Al Davidson - News/hockey play-by-play CKPR
Port Arthur 1946; news CKCK Regina 1948; news/sports CKFH Toronto 1951; CKY
Winnipeg 1955; CKNW 1958-83/sports director 1963/Vancouver Canucks broadcasts;
CJOR 1986-88. Died
Thanks to the
Broadcaster Al Davidson says he is fed up with rumors "rampant in the community" that he is about to be retired from the CKNW sports department.
He also said February 27/87 he has had enough smart remarks about his acquittal last year on arson charges and does not like people coming up to him with boxes of matches.
Davidson, known as Big Al, was interviewed after he went on the air at 6:35 this morning with an angry denunciation of rumors that he is on his way out. In an interview later, Davidson said he had met management and been reassured.
Station manager Ron Bremner was not available for comment, but CKNW program director Doug Rutherford said Davdison was told the rumors did not come from the station's management.
Rutherford said Davidson, one-time sports director, will continue as senior sports editor.
Davidson said one sports fan approached him during his
broadcast after a recent
If it had not been for a fast-moving radio engineer, the fan's comment - "Here's a box of matches, why don't you go and burn down the arena?" - would have been broadcast, Davidson said.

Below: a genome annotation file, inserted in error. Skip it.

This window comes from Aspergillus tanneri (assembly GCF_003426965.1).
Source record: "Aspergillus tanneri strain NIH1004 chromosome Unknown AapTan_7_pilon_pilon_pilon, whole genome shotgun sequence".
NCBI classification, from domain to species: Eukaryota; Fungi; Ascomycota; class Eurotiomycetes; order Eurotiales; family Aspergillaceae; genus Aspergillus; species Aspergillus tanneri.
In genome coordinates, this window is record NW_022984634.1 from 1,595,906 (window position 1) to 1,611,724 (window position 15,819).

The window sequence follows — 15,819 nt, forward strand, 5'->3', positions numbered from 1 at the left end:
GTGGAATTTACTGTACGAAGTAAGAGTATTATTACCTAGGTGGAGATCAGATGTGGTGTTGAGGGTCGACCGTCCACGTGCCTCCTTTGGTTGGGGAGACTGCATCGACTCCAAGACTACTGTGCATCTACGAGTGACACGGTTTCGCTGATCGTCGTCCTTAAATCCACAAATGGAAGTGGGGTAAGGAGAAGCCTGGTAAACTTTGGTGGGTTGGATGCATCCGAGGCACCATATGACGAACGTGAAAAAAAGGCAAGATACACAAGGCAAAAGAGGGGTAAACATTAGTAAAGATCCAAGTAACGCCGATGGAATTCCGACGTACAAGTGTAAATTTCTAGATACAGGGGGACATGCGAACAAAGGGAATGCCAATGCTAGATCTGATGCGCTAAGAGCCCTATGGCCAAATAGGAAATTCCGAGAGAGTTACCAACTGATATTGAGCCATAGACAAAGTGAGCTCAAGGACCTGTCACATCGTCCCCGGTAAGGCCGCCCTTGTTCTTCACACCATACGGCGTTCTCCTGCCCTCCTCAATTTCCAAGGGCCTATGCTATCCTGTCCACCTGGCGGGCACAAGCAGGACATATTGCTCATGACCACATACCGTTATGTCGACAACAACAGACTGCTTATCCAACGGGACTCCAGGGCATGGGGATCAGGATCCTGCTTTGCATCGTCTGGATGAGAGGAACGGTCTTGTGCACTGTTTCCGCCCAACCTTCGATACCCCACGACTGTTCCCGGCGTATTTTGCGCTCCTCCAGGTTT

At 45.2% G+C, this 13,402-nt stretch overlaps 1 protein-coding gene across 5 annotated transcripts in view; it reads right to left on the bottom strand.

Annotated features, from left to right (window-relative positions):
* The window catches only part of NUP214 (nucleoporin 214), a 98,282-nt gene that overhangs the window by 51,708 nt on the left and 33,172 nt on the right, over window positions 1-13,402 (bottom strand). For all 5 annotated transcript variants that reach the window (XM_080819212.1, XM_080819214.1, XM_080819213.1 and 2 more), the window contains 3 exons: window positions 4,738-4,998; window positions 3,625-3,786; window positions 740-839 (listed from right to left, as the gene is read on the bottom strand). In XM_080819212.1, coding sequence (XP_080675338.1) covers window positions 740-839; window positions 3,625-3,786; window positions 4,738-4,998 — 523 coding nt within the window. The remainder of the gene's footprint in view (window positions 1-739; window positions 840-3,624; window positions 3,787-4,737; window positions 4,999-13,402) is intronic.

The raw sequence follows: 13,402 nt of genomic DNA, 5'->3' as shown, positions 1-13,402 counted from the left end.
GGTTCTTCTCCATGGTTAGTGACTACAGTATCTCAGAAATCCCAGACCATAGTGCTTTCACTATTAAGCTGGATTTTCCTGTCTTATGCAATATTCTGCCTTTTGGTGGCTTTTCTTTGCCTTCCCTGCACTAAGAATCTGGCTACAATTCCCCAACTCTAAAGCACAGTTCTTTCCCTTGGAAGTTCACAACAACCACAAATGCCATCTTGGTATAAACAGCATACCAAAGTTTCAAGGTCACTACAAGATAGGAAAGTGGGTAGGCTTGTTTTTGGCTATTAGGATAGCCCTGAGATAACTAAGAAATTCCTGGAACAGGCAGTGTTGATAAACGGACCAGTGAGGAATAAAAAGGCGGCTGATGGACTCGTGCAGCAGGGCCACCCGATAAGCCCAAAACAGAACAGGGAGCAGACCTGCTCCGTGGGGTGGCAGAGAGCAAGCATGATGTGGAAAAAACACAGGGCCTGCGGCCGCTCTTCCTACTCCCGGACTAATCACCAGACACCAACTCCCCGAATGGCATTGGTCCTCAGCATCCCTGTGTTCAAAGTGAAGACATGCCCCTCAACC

Davidson said he is happy to continue as a broadcaster without having to go to the many meetings "where they go in with a donkey and come out with a camel" that sports directors must attend.
Davidson, was acquitted last spring of the 1985 arson charges, laid after fire damaged three boats.
Sports commentator Al Davidson was fired from radio station CKNW because he threatened the life of fellow sports broadcaster Neil Macrae, a court was told today.
Lawyer Erwin Nathanson, representing Davidson in a wrongful dismissal suit against the New Westminster-based station, said a festering dispute between Davidson and Macrae flared during a hockey game at the Pacific Coliseum.
The lawyer told B.C. Supreme Court Justice Ian Donald that Davidson arrived in the VIP box at the Coliseum to find Macrae occupying the seat Davidson normally took.
According to Nathanson, Davidson said to Macrae: "My son is going to beat the - - - - out of you. When he finds you, he'll shoot your ass off. He'll bend you in half."